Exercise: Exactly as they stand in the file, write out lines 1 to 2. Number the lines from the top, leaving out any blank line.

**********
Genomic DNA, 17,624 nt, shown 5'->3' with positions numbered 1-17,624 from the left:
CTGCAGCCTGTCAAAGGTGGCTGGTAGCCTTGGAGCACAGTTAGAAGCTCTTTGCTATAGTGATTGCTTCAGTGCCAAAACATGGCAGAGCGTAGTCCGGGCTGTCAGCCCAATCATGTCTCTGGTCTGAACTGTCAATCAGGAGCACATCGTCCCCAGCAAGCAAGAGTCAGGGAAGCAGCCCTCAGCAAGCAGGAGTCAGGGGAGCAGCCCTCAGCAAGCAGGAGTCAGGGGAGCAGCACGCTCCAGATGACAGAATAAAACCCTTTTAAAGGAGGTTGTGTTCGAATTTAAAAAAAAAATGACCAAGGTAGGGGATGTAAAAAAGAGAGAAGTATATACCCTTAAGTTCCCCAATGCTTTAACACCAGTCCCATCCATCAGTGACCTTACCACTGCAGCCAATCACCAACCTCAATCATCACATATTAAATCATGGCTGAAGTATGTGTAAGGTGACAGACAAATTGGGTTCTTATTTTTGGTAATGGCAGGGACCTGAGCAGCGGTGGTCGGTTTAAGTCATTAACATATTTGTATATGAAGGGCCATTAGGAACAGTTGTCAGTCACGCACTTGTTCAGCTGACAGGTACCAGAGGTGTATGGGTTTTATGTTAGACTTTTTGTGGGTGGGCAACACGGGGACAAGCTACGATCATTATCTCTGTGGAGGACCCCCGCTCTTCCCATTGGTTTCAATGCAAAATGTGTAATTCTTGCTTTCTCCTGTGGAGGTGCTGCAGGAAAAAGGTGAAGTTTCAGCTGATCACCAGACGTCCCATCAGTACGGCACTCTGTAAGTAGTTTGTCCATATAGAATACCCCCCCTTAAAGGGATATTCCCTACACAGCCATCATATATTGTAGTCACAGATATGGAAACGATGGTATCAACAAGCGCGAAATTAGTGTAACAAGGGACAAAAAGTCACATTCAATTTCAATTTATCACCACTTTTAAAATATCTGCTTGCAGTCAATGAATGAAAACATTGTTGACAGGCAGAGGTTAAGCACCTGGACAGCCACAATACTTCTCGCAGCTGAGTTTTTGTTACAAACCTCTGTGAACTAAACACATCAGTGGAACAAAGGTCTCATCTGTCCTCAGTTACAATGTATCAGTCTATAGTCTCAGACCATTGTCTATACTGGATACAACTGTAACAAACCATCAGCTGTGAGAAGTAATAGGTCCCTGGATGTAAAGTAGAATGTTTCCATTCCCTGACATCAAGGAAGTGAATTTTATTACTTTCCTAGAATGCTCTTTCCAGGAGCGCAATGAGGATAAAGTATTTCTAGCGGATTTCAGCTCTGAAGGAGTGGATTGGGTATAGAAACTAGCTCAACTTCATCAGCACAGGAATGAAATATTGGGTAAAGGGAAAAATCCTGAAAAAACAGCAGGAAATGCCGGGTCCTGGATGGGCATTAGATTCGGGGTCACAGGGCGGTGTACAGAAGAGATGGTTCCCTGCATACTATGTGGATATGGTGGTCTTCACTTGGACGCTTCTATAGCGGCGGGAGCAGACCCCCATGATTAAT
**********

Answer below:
Genomic DNA, 17,624 nt, shown 5'->3' with positions numbered 1-17,624 from the left:
CTGCAGCCTGTCAAAGGTGGCTGGTAGCCTTGGAGCACAGTTAGAAGCTCTTTGCTATAGTGATTGCTTCAGTGCCAAAACATGGCAGAGCGTAGTCCGGGCTGTCAGCCCAATCATGTCTCTGGTCTGAACTGTCAATCAGGAGCACATCGTCCCCAGCAAGCAAGAGTCAGGGAAGCAGCCCTCAGCAAGCAGGAGTCAGGGGAGCAGCCCTCAGCAAGCAGGAGTCAGGGGAGCAGCACGCTCCAGATGACAGAATAAAACCCTTTTAAAGGAGGTTGTGTTCGAATTTAAAAAAAAAATGACCAAGGTAGGGGATGTAAAAAAGAGAGAAGTATATACCCTTAAGTTCCCCAATGCTTTAACACCAGTCCCATCCATCAGTGACCTTACCACTGCAGCCAATCACCAACCTCAATCATCACATATTAAATCATGGCTGAAGTATGTGTAAGGTGACAGACAAATTGGGTTCTTATTTTTGGTAATGGCAGGGACCTGAGCAGCGGTGGTCGGTTTAAGTCATTAACATATTTGTATATGAAGGGCCATTAGGAACAGTTGTCAGTCACGCACTTGTTCAGCTGACAGGTACCAGAGGTGTATGGGTTTTATGTTAGACTTTTTGTGGGTGGGCAACACGGGGACAAGCTACGATCATTATCTCTGTGGAGGACCCCCGCTCTTCCCATTGGTTTCAATGCAAAATGTGTAATTCTTGCTTTCTCCTGTGGAGGTGCTGCAGGAAAAAGGTGAAGTTTCAGCTGATCACCAGACGTCCCATCAGTACGGCACTCTGTAAGTAGTTTGTCCATATAGAATACCCCCCCTTAAAGGGATATTCCCTACACAGCCATCATATATTGTAGTCACAGATATGGAAACGATGGTATCAACAAGCGCGAAATTAGTGTAACAAGGGACAAAAAGTCACATTCAATTTCAATTTATCACCACTTTTAAAATATCTGCTTGCAGTCAATGAATGAAAACATTGTTGACAGGCAGAGGTTAAGCACCTGGACAGCCACAATACTTCTCGCAGCTGAGTTTTTGTTACAAACCTCTGTGAACTAAACACATCAGTGGAACAAAGGTCTCATCTGTCCTCAGTTACAATGTATCAGTCTATAGTCTCAGACCATTGTCTATACTGGATACAACTGTAACAAACCATCAGCTGTGAGAAGTAATAGGTCCCTGGATGTAAAGTAGAATGTTTCCATTCCCTGACATCAAGGAAGTGAATTTTATTACTTTCCTAGAATGCTCTTTCCAGGAGCGCAATGAGGATAAAGTATTTCTAGCGGATTTCAGCTCTGAAGGAGTGGATTGGGTATAGAAACTAGCTCAACTTCATCAGCACAGGAATGAAATATTGGGTAAAGGGAAAAATCCTGAAAAAACAGCAGGAAATGCCGGGTCCTGGATGGGCATTAGATTCGGGGTCACAGGGCGGTGTACAGAAGAGATGGTTCCCTGCATACTATGTGGATATGGTGGTCTTCACTTGGACGCTTCTATAGCGGCGGGAGCAGACCCCCATGATTAAT